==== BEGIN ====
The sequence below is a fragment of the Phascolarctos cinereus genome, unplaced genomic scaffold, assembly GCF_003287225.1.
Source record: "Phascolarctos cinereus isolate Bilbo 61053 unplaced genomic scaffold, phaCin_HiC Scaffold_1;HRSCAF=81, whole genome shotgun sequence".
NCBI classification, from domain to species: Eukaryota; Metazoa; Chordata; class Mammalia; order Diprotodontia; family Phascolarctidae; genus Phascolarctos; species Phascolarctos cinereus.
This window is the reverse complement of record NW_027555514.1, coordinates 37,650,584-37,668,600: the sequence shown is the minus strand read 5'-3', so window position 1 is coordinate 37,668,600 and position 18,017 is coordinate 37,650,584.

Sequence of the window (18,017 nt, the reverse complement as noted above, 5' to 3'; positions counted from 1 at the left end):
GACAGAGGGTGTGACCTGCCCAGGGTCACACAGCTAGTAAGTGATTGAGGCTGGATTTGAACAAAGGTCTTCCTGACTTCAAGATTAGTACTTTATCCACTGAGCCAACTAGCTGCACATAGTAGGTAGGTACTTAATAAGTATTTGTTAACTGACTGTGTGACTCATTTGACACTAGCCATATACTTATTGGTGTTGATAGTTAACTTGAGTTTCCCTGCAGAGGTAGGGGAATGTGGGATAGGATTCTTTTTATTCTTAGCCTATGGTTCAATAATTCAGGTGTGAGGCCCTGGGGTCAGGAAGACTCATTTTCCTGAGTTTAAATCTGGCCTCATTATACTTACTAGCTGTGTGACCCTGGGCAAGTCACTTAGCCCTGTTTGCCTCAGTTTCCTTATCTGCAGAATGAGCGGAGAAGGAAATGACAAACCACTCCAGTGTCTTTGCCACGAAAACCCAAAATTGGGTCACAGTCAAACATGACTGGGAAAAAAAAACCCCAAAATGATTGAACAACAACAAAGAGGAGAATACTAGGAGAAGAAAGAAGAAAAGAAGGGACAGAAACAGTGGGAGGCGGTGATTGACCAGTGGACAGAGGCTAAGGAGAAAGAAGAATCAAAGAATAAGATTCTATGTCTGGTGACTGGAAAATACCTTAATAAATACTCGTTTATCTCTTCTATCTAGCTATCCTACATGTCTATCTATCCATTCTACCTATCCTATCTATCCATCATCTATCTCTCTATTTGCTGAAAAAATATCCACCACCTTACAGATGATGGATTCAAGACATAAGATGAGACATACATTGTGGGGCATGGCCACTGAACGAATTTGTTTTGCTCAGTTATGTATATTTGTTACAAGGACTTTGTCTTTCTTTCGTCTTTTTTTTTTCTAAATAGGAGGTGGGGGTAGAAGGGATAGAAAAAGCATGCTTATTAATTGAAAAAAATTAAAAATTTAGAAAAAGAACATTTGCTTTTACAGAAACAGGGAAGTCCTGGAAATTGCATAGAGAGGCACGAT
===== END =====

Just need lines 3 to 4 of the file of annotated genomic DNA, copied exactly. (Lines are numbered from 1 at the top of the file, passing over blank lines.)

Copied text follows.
NCBI classification, from domain to species: Eukaryota; Metazoa; Chordata; class Mammalia; order Diprotodontia; family Phascolarctidae; genus Phascolarctos; species Phascolarctos cinereus.
This window is the reverse complement of record NW_027555514.1, coordinates 37,650,584-37,668,600: the sequence shown is the minus strand read 5'-3', so window position 1 is coordinate 37,668,600 and position 18,017 is coordinate 37,650,584.